Behind the Sri Jagannath Mandir, devotees built the Gambhira, Sweta Ganga, Sarvabhauma Bhattacharya’s house, Lord Shiva temple and Siddha Bakula, including the famous bakula tree with Mahaprabhu instructing Haridas Thakura and Rupa and Sanatan Goswamis. Meanwhile on the Beach Road, devotees built the Samadhi Mandir of Haridas Thakur, ISKCON Puri, Chataka Parvat and Tota Gopinath Mandir. They also created the beach and the ocean, as well as models of twenty-five houses, twenty shops and several parks.
“The entire model was mounted on a base made from 180 milk crates tied to a piece of plywood,” says Ghanashyam Govinda. “The three towers of the main Mandir were made with cake, which took a dedicated team of five devotees four days to complete. The three chariots were made from wooden boards.”
The other temples in the replica were built with MDF boards. The domes were made with Plaster of Paris (created using molds made from incense stands, children’s toys, and milk bottles) and hand-painted by devotees.
The replica also featured 1,300 photos of devotees and pastimes, with matching mirror images printed on either side of polystyrene shapes to create a 3D effect. Ponds and lakes were made from repainted children’s bathtubs; and fountains were built from scratch using plastic plates, pipes and motors.
The houses and shops, meanwhile, were made with cardboard, hand-painted by devotee children. The parks were constructed from shredded coconut with green food coloring. The sea and shore were made with tissues pasted to plywood and painted. The Siddha Bakula tree was made with aluminium foil and tie wire, with leaves attached and the trunk painted brown. Finally, Patita Pavana Jagannath and Garuda in the Garuda Stambha were made with modeling clay.
“We had a lot of challenges along the way,” Ghanashyam Govinda says, describing how the initial chariot miniatures fell apart because the glue wouldn’t dry, and how difficult it was to coordinate and transport the work. “However, as we prayed to Lord Jagannath, we found them all getting resolved one by one.”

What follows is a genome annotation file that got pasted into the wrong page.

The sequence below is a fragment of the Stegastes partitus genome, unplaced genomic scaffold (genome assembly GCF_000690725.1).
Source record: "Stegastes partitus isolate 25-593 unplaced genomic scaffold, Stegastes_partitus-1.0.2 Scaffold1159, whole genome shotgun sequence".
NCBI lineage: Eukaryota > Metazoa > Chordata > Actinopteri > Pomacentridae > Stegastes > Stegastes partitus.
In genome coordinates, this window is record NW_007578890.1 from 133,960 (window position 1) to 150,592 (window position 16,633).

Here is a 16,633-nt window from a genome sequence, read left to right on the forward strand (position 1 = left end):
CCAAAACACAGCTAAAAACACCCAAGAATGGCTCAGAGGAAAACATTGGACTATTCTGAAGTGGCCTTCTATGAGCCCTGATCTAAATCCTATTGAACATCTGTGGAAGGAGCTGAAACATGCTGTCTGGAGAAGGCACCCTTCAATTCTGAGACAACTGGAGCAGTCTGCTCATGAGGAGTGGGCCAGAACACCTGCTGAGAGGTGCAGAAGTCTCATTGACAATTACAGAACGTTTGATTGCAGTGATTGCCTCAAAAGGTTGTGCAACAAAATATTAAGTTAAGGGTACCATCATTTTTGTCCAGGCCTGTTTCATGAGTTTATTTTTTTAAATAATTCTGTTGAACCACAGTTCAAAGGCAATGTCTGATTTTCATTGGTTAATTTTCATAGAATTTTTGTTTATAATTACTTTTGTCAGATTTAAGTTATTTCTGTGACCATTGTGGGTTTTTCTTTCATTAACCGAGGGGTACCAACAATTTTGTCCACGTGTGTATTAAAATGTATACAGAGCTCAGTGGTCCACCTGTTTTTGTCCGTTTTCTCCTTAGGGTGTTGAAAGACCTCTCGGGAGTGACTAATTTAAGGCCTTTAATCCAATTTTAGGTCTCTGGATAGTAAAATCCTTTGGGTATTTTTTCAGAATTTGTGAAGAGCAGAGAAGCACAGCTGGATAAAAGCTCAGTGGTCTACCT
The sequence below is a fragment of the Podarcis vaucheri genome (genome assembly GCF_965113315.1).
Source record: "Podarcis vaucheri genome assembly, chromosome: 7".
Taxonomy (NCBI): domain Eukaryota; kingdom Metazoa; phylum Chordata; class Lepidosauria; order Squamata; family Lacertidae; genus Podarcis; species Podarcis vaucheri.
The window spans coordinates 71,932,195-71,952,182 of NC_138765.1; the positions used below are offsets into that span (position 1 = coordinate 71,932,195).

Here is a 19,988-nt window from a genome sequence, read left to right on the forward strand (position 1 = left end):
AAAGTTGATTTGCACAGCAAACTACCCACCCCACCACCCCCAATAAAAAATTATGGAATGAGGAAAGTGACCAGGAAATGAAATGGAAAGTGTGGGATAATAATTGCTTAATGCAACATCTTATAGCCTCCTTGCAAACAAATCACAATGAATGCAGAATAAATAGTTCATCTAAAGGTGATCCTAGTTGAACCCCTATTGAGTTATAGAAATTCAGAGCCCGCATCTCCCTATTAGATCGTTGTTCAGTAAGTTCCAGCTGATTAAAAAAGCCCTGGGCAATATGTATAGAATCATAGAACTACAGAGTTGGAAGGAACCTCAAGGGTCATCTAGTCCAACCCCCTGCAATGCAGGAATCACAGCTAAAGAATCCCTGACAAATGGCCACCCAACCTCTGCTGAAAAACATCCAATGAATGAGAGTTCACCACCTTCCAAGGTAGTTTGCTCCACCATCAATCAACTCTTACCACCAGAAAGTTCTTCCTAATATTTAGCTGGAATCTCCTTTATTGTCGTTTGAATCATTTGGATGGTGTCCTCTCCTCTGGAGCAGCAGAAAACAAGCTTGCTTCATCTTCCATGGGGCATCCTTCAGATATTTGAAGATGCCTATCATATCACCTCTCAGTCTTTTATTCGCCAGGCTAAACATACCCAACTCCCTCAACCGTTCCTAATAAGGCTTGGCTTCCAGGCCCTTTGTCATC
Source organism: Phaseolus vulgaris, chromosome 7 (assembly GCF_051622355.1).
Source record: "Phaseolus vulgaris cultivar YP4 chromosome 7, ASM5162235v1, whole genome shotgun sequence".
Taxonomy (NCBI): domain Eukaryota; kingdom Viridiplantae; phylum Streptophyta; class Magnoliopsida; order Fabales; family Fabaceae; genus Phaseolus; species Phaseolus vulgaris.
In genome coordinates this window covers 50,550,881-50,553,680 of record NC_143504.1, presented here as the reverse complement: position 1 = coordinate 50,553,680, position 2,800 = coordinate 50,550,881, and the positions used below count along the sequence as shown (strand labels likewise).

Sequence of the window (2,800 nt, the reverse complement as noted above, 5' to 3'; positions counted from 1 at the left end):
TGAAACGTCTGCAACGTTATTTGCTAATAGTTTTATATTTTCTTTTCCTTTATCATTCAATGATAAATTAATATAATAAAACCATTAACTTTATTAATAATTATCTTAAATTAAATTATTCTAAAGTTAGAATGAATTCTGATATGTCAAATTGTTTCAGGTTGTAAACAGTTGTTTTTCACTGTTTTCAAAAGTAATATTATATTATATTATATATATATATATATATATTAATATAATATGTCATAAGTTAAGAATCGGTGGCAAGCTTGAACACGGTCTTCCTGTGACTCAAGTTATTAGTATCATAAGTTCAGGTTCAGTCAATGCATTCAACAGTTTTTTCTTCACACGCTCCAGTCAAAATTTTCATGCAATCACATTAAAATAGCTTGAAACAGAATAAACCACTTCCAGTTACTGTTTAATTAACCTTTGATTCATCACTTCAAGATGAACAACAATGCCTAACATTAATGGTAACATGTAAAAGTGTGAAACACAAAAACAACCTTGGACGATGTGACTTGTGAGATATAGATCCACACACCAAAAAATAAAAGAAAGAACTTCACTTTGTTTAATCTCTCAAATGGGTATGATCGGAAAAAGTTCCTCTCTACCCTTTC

Ghanashyam Govinda explains that the project gave devotees a much-needed opportunity to serve together and be inspired, after missing each other’s association due to COVID-19.
“The devotees cherished it very much, and our relationship grew much stronger,” he says. “Everyone was very inspired by the final outcome, and we were all very humbly praying that Their Lordships would be pleased with this small service.”
Once the whole Puri replica and chariot had been built, the indoor Rathayatra celebration was held. A few senior devotee leaders of the community pulled Jagannath, Baladeva, and Subhadra and Sri Sri Gaura Nitai around the Puri replica several times on Their new chariot. Priests also offered nine different bhoga offerings to Their Lordships. The event was broadcast live on Mayapur TV, Facebook and YouTube, much to the thrill of devotees as well as members of the wider community.
“Devotees’ response was very overwhelming,” says Ghanashyam Govinda. “Many were deeply touched by the event, and cried in ecstasy. Some said that it was one of the best festivals we have ever had in our temple in 49 years.”
After the event, Their Lordships’ maha prasad was freely distributed by “door delivery” to more than 1,200 members of diverse communities who had registered on ISKCON Sydney’s website.
“Encouraged by the success, our events team is planning to run more such events in the near future,” Ghanashyam Govinda says. “Festivals like these bring so much enthusiasm and positive vibes among us and we want to share them with everyone, especially in the current tough times.”